Super Bowl, Valentines Spam Begins

HeartI have received plenty of spam lately, promising to share “the best ads ever” and left overs from the Super Bowl, just in case I missed them, and also some special messages from the ones that seem to love me the most for Valentines Day.  Expect to see a lot of this cruft all year round as these dirt bags attempt to social engineer you into visiting their sites, executing their scripts and downloading the malicious garbage that allows them to acess your resources.

If you receive an e-card from someone that you know, call them or send them an email BEFORE you open the email.  From someone that you don’t know, let me introduce you to the big DELETE key…  Some of the emails are fully loaded to auto-execute their payload, others require you click a link.  Do not trust this very popular and effective vector of attack.

EXAMPLE:

From: Valentines-E-Cards@lbEbW.com [mailto:Valentines-E-Cards@lbEbW.com]
Sent: Monday, February 07, 2011 1:06 PM
To: some_address@hotmail.com
Subject: Someone has just sent you an e-Card![Secret Admirer] has just sent you an e-Card!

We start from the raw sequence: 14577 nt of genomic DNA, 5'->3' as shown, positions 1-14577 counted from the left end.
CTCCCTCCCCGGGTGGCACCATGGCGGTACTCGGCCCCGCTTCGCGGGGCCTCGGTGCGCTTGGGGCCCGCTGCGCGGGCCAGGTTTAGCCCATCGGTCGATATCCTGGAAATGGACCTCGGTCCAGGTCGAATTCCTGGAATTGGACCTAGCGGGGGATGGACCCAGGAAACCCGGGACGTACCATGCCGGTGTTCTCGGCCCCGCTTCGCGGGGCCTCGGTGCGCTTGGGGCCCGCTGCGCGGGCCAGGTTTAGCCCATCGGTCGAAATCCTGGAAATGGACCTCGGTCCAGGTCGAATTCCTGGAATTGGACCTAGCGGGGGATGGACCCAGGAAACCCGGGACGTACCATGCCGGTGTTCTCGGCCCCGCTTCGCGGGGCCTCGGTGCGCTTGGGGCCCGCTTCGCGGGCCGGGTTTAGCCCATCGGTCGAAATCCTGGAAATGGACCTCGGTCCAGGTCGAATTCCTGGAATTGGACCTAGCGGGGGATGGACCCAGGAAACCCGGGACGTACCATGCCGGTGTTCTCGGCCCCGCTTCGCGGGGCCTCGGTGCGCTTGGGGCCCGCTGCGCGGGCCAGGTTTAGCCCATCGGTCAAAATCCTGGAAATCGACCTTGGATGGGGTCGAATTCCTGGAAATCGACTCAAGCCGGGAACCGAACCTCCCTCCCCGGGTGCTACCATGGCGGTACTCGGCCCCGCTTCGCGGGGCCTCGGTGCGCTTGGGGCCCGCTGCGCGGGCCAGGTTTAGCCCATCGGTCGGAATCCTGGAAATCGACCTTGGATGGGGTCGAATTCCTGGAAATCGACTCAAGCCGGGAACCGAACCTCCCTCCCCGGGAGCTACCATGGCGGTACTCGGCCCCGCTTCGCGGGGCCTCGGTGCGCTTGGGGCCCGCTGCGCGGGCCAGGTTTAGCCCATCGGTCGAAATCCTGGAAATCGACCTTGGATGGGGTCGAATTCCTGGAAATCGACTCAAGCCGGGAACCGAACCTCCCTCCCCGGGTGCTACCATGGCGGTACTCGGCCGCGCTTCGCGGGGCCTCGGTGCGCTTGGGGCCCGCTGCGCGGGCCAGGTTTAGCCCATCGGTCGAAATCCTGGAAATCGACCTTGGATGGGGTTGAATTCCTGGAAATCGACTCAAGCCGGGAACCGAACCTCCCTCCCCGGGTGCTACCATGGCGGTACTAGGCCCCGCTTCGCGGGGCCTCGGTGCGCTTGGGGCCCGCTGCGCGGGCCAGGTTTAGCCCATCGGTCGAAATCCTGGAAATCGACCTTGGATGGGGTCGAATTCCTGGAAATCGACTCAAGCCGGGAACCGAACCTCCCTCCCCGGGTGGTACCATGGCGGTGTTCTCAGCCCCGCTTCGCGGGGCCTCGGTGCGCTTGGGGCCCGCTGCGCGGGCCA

To view and respond to your e-Card Click Here!<link_removed>

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2 thoughts on “Super Bowl, Valentines Spam Begins

  1. I have received 2 e-mails from “secret ad mirers” from this website. I would like to track who sent them. How can I find this out as they were not signed.
    The website that supposedly published these is .

    • Hi Karen,

      If you received the email in Outlook, you could right click on the email and choose “Message Options“. This will bring up a dialog-box to set importance, sensitivity, etc. One of the options at the very bottom of the dialog-box is Internet Headers. All the text in there provides a traceback mechanism, however, in most cases where you got spam or malicious content, the originating address is spoofed. It is generally a waste of time to bother with it, and that shiny delete key is your best option. You may want to add the address to your spam-list, but that too can be a time-waster as the spoofed address is well, spoofed.

      If you are curious, it is best to highlight all of the text in the Internet Headers field and copy-paste it into notepad. Then you can review in a little less chopped up fashion. It starts with the LAST place that the email passed through, back to the originator. If you would like information about what all of those strange characters are, see “ActiveExperts“. If you would like to analyze the header information quickly, try this cool little tool online.

      Good luck with that!

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